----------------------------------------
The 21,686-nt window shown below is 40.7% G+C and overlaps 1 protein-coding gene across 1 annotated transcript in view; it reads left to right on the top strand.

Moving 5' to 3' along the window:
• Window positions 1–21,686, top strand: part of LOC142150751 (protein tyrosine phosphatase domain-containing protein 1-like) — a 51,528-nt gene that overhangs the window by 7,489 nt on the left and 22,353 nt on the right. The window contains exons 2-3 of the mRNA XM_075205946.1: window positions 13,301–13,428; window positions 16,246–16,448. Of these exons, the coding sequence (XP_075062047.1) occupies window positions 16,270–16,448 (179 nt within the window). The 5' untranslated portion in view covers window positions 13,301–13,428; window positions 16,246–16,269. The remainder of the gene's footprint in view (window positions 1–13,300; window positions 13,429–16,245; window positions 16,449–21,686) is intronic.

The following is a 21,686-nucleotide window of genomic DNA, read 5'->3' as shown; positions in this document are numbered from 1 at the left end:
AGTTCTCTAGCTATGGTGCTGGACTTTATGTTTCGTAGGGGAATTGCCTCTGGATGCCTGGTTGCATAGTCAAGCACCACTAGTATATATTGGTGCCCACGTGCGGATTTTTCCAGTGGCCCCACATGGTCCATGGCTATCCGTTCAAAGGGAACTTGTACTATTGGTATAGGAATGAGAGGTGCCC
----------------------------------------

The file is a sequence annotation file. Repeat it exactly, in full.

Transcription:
The 21,686-nt window shown below is 40.7% G+C and overlaps 1 protein-coding gene across 1 annotated transcript in view; it reads left to right on the top strand.

Moving 5' to 3' along the window:
• Window positions 1–21,686, top strand: part of LOC142150751 (protein tyrosine phosphatase domain-containing protein 1-like) — a 51,528-nt gene that overhangs the window by 7,489 nt on the left and 22,353 nt on the right. The window contains exons 2-3 of the mRNA XM_075205946.1: window positions 13,301–13,428; window positions 16,246–16,448. Of these exons, the coding sequence (XP_075062047.1) occupies window positions 16,270–16,448 (179 nt within the window). The 5' untranslated portion in view covers window positions 13,301–13,428; window positions 16,246–16,269. The remainder of the gene's footprint in view (window positions 1–13,300; window positions 13,429–16,245; window positions 16,449–21,686) is intronic.

The following is a 21,686-nucleotide window of genomic DNA, read 5'->3' as shown; positions in this document are numbered from 1 at the left end:
AGTTCTCTAGCTATGGTGCTGGACTTTATGTTTCGTAGGGGAATTGCCTCTGGATGCCTGGTTGCATAGTCAAGCACCACTAGTATATATTGGTGCCCACGTGCGGATTTTTCCAGTGGCCCCACATGGTCCATGGCTATCCGTTCAAAGGGAACTTGTACTATTGGTATAGGAATGAGAGGTGCCC